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Correlating Multiple WMI Events

WMI events provide a means for actions to perform place when there is a change in the managed environment. Actions are carried out by event consumers which are registered to receive events through a subscription. An example of a subscription might be "Consumer X is interested in events A and B." In such a case, consumer X is notified each time A occurs and each time B occurs, with no relationship between A and B events.

For more information about support and installation of this component on a specific operating system, see Operating System Availability of WMI Components.

The Event Correlator permits structuring subscriptions where there is a correlation between A and B events. For example, "Consumer X is interested in A events, but only if a B event has occurred within the last 5 minutes."

Common types of correlation scenarios would include:

  • Statistical analysis scenarios which would compile and store aggregated data about a business's activity. For example, an Internet portal would find it prohibitively resource-intensive to log all events on the system. It is reasonable, however, to log summary events, such as a daily web usage summary, a daily usage summary for each URL, and a daily summary for each referring URL.
  • Critical event scenarios which would alert an administrator upon critical conditions in the system. For example, it may not be important to know each time a disk share size drops below some critical level, but the Event Correlator could be configured so that if the disk share size dropped below that level and stayed there for a specified period of time, a warning would be sent to the administrator.
  • Health-monitoring scenarios in which certain types of events are not considered a problem until their frequency exceeds a specific level. For example, it is not considered a problem when a network device delivers several error events in an hour. It is worth noting and alerting the network administrators if the number of errors in an hour exceeds one hundred. Other health-monitoring scenarios would include rising and falling edge monitoring and trend monitoring.
  • Policy condition scenarios which implement an appropriate policy when specified system conditions arise. For example, a cluster of two computers might have the policy that if one of the computers fails the load is automatically transferred to the other computer and the system administrator is notified. However, if the remaining computer is experiencing low disk space, the policy is to switch the cluster into a lower availability mode and start a cleanup processes. Implementing the second policy requires correlating the two conditions.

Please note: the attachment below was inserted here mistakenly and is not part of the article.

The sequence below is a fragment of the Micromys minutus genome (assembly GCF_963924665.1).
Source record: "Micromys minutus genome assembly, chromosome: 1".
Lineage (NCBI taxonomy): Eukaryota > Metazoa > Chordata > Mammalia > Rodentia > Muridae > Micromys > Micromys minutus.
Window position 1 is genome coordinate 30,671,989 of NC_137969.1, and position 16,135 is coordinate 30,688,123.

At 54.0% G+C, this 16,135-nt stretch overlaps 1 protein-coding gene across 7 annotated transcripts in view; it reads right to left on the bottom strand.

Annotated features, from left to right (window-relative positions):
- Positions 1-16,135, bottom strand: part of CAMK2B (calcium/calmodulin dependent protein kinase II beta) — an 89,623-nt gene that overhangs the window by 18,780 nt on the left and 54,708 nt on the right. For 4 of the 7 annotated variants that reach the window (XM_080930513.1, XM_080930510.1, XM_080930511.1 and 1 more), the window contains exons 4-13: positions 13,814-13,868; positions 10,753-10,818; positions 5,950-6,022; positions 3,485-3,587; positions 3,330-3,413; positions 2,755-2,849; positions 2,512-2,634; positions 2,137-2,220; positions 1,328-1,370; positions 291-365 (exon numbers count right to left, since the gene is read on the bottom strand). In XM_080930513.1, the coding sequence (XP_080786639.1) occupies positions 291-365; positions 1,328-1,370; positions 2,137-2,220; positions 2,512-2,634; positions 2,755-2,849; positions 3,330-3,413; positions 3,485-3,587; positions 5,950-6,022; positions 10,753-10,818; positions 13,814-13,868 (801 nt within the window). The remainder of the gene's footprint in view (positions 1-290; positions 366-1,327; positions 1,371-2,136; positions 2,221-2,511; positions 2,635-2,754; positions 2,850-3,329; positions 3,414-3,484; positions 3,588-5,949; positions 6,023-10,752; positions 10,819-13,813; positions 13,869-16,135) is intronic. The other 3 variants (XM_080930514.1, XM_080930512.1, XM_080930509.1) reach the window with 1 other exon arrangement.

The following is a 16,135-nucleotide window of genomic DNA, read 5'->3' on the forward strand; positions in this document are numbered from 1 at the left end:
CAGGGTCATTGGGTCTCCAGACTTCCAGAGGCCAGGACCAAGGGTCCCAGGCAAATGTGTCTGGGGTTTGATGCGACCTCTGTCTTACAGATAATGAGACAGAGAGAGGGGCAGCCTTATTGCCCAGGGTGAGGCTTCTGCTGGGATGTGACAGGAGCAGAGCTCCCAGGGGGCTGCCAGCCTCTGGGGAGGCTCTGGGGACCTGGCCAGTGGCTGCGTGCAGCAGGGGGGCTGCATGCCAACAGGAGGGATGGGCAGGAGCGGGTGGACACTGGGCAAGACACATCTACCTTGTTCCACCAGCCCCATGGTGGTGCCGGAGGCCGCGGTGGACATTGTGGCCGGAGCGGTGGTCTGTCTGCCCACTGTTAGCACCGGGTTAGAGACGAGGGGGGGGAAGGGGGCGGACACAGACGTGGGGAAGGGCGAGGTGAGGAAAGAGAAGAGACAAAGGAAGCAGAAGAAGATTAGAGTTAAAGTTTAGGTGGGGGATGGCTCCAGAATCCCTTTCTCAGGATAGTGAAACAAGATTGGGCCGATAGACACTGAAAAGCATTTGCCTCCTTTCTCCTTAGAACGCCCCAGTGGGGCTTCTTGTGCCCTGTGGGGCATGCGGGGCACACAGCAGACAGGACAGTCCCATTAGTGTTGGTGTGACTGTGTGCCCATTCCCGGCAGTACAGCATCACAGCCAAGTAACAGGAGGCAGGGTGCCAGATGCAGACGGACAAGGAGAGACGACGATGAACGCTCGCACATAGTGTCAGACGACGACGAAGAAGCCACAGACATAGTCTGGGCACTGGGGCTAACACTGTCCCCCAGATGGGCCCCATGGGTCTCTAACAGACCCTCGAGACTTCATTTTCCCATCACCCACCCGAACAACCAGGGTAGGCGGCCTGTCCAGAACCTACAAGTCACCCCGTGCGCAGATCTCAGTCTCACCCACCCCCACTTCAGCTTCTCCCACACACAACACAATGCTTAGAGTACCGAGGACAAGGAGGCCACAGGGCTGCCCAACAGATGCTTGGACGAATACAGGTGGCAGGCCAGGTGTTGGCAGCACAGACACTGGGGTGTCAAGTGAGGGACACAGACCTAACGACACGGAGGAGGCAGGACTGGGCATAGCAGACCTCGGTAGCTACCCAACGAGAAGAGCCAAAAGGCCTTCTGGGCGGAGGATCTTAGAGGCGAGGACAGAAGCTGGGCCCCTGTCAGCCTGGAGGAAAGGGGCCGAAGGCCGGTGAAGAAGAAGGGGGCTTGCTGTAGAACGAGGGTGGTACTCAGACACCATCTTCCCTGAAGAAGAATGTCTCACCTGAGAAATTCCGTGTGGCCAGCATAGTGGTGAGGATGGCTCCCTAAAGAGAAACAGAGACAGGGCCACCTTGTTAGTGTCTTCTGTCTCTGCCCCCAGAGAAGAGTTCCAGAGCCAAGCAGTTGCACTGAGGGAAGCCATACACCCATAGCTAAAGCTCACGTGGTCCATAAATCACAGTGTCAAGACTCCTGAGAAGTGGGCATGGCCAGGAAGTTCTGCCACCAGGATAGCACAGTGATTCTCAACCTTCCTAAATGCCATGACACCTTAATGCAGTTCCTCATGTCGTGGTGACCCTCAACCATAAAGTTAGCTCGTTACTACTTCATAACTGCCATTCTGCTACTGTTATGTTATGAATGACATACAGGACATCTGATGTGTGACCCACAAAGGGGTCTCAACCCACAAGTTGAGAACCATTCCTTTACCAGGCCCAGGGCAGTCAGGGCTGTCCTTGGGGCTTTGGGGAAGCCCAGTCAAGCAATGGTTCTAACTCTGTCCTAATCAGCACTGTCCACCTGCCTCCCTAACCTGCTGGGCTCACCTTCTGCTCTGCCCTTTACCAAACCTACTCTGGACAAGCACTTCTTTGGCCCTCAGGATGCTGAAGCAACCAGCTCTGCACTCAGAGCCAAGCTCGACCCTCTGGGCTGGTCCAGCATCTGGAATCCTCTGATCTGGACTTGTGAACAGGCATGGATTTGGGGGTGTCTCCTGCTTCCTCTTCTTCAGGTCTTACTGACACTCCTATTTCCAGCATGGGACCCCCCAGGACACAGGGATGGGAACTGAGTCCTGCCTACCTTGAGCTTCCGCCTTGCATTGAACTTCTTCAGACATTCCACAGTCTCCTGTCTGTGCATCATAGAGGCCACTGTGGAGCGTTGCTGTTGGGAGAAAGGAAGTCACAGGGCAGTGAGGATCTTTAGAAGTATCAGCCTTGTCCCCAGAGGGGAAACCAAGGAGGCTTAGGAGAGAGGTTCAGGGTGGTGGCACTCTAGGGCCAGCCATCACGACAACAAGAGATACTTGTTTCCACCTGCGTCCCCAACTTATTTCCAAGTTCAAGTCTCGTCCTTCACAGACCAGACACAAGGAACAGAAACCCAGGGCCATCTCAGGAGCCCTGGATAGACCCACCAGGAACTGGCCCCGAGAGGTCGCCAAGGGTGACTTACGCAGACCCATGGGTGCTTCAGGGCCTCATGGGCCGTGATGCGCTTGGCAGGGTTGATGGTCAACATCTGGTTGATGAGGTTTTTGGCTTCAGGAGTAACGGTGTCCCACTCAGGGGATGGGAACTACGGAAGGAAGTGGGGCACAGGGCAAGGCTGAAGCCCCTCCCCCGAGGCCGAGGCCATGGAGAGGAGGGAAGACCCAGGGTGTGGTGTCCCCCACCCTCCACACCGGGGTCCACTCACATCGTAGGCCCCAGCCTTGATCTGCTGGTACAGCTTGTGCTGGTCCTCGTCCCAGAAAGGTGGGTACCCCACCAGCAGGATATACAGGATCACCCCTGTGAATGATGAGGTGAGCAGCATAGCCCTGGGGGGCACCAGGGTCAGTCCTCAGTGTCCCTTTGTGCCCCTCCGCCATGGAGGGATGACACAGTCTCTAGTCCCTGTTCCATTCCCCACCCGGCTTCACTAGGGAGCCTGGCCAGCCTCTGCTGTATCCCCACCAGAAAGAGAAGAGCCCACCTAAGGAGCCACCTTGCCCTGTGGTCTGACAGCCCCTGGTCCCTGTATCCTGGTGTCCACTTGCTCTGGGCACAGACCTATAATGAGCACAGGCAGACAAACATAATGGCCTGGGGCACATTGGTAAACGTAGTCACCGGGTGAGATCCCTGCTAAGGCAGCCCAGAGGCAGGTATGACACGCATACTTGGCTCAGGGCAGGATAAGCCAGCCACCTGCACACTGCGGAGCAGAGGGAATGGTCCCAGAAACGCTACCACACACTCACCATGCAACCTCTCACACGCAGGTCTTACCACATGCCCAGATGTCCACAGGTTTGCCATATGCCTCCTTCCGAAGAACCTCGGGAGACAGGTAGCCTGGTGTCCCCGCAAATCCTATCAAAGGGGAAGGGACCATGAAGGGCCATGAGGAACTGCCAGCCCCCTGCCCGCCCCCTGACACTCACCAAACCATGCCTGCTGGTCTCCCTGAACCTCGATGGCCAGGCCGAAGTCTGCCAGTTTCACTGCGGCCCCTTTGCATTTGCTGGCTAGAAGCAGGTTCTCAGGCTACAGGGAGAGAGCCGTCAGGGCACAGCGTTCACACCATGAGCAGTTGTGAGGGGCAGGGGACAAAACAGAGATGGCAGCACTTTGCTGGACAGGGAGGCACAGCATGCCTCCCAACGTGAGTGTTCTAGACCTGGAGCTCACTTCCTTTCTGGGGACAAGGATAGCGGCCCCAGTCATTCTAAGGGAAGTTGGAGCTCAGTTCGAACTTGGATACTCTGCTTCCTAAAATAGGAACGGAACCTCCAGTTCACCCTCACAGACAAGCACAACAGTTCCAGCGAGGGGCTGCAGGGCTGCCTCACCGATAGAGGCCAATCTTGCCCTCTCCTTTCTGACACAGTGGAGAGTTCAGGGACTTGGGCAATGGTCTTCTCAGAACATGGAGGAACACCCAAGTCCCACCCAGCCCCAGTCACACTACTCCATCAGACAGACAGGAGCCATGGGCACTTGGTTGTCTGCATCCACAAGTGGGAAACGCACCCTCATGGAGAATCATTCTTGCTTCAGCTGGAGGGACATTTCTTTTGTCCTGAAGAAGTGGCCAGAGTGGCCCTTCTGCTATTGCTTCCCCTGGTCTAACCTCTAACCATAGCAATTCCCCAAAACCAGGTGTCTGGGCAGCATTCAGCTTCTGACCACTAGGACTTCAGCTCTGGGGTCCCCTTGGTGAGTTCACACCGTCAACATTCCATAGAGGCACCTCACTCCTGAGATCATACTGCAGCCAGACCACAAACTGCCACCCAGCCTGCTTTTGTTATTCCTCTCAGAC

These types of event correlation could be accomplished programmatically by setting and maintaining state using program variables. Depending upon the type of correlation needed, the Event Correlator will create and maintain either a persistent or a transient state. Persistent state remains even through a system restart and is maintained in the repository, while transient state is kept in memory.

The Event Correlator exposes state through Common Information Model (CIM). This means that to correlate events, you need to program the state machine.

Though this can be done in C/C++, it is most easily done by creating Managed Object Format (MOF) files that include the following:

  • State class definition (this is analogous to creating program variables). The state class defines the properties that are important to track, the state changed, and calculates any needed results.
  • Event filter definitions. The filters specify which events the updating consumer receives. This includes both incoming events and instance modification events fired by the state object.
  • Correlation result definition. There are two ways of notifying the action consumer that a correlation has occurred.

    Define a special extrinsic event which the updating consumer fires when the final state is reached.

    - or -

    Define the result as a property value in the state object. In this case, no additional event declaration is needed and the action consumer merely subscribes to the instance modification event associated with this property.

  • Action consumer instances. For each particular state change, a different instance of the updating consumer must be declared. These instances specify how the state properties are changed upon receiving a particular event.
  • Event registration. Each updating consumer must be bound to an event filter.

Related topics

Creating Correlation Scenarios
Correlating Events Without Templates
Using Templates to Create Correlations
Event Correlator Functionality